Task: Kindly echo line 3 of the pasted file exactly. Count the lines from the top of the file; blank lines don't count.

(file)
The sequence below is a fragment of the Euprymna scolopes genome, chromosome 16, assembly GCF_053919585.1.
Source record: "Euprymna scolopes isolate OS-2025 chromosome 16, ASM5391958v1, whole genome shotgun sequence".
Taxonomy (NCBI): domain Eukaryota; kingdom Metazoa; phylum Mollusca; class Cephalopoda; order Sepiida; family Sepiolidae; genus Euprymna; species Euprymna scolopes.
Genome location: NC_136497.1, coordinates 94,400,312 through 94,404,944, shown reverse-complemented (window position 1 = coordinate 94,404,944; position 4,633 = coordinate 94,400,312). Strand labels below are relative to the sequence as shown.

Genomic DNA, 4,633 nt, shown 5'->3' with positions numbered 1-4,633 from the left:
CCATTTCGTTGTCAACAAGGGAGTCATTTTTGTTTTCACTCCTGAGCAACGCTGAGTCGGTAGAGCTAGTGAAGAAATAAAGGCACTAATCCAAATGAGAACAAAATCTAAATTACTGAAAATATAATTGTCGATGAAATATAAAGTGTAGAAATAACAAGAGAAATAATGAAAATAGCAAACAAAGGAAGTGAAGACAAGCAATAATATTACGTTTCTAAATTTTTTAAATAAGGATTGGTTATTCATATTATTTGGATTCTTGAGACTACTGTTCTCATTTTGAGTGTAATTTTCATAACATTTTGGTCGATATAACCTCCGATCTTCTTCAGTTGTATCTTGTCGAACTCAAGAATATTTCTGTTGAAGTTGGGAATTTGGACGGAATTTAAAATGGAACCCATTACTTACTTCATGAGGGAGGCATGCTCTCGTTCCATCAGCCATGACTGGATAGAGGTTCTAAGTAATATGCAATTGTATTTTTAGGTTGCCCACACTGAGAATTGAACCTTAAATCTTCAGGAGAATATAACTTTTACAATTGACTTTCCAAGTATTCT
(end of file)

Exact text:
Taxonomy (NCBI): domain Eukaryota; kingdom Metazoa; phylum Mollusca; class Cephalopoda; order Sepiida; family Sepiolidae; genus Euprymna; species Euprymna scolopes.